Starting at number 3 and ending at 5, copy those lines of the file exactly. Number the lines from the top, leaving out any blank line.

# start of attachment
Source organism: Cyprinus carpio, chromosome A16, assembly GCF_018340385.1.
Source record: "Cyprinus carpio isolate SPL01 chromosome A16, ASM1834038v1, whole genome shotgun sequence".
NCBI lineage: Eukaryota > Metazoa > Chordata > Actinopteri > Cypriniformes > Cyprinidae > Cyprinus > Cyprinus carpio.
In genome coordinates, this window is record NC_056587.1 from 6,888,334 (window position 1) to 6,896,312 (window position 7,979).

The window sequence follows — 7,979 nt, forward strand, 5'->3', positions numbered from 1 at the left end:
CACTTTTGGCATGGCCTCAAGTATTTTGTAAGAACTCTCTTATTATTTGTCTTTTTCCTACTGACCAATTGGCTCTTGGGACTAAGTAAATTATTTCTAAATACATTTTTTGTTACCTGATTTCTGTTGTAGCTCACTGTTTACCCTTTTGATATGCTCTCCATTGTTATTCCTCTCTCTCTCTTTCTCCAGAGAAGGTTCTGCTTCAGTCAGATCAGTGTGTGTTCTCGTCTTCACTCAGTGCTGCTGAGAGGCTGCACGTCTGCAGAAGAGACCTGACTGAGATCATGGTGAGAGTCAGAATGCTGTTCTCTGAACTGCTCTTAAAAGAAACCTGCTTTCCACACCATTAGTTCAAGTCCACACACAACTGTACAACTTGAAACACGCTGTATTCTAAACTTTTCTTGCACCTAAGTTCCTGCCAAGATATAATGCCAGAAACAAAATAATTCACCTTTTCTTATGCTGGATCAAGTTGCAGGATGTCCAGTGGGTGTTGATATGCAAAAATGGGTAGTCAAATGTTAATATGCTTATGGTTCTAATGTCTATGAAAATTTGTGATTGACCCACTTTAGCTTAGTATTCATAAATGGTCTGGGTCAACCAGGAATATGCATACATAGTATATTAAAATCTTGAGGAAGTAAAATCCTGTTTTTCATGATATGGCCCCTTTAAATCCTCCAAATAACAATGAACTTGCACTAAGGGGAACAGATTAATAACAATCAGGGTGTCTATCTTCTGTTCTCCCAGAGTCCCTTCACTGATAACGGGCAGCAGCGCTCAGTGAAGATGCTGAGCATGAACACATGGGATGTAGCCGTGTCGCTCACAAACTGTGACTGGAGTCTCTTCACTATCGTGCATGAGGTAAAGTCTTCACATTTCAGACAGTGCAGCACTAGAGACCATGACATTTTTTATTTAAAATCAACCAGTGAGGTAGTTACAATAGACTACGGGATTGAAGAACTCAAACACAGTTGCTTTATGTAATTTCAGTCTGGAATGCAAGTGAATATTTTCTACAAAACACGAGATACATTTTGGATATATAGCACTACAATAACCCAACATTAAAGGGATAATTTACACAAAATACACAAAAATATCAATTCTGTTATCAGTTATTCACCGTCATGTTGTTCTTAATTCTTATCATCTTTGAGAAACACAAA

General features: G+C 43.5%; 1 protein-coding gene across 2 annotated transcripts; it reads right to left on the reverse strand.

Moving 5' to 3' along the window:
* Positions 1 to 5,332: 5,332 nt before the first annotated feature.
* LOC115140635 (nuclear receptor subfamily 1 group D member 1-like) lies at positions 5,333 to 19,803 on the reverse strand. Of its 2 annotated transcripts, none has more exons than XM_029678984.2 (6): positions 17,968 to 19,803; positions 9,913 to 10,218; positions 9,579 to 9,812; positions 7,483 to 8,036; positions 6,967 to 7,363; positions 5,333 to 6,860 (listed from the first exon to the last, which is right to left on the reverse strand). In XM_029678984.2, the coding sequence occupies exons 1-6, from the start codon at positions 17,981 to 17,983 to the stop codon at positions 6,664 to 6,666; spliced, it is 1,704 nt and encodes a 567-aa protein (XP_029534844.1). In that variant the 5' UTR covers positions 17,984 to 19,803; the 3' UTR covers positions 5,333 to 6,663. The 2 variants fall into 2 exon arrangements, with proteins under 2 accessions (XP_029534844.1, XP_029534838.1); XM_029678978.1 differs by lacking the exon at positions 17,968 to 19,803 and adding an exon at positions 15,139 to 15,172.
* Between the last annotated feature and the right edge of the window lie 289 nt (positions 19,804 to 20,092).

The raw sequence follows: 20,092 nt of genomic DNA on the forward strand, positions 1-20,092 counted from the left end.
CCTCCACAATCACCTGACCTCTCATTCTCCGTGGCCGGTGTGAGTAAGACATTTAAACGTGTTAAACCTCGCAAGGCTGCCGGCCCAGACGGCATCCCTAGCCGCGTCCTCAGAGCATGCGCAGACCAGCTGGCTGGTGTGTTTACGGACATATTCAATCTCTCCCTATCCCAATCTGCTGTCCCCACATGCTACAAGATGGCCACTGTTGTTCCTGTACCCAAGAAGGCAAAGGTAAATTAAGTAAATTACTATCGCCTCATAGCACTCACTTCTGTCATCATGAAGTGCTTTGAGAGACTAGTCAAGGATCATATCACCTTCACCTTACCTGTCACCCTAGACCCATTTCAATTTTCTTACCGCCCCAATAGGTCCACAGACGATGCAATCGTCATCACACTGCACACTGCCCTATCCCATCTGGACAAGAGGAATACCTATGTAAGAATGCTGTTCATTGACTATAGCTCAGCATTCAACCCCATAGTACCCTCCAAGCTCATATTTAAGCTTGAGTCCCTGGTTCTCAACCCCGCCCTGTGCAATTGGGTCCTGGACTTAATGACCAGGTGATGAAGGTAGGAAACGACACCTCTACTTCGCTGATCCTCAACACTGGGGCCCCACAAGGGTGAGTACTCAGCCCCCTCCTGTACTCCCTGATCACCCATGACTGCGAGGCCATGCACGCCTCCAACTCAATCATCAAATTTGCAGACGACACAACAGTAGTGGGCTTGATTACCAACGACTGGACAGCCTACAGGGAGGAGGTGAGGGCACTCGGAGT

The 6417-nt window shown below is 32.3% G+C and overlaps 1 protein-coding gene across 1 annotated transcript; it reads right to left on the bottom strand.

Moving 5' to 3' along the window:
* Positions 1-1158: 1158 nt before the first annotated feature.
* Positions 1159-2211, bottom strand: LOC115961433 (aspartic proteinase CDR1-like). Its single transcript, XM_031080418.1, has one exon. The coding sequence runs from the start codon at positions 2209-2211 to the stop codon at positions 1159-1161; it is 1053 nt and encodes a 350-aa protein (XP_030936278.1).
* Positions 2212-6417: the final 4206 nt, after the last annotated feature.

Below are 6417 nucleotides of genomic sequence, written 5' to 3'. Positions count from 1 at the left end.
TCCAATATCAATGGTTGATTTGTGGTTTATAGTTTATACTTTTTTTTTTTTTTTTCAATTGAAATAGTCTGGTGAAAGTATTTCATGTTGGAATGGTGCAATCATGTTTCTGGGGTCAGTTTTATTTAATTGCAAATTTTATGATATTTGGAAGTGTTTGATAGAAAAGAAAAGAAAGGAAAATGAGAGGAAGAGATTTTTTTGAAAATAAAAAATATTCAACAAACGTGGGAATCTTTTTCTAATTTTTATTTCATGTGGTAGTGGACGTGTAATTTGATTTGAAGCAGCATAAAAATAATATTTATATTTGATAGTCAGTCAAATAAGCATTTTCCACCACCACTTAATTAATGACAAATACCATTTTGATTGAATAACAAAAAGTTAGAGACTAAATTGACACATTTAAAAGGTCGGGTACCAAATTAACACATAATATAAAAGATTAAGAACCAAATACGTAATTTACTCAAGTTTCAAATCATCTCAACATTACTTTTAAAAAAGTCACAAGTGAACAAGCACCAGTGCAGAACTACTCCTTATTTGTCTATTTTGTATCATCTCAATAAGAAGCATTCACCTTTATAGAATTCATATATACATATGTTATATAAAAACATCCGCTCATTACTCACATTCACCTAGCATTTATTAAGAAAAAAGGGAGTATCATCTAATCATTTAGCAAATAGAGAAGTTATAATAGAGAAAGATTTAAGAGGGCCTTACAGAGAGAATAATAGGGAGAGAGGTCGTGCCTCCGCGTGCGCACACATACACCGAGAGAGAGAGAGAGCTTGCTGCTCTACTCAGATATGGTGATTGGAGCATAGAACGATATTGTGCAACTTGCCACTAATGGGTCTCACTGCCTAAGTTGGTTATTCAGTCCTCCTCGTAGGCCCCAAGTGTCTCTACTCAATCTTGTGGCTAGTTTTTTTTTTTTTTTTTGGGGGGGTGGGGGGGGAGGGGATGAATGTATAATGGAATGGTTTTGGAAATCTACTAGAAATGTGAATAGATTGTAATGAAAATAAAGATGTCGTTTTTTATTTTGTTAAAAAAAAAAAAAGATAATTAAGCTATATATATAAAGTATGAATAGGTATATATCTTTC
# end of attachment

NCBI lineage: Eukaryota > Metazoa > Chordata > Actinopteri > Cypriniformes > Cyprinidae > Cyprinus > Cyprinus carpio.
In genome coordinates, this window is record NC_056587.1 from 6,888,334 (window position 1) to 6,896,312 (window position 7,979).

The window sequence follows — 7,979 nt, forward strand, 5'->3', positions numbered from 1 at the left end: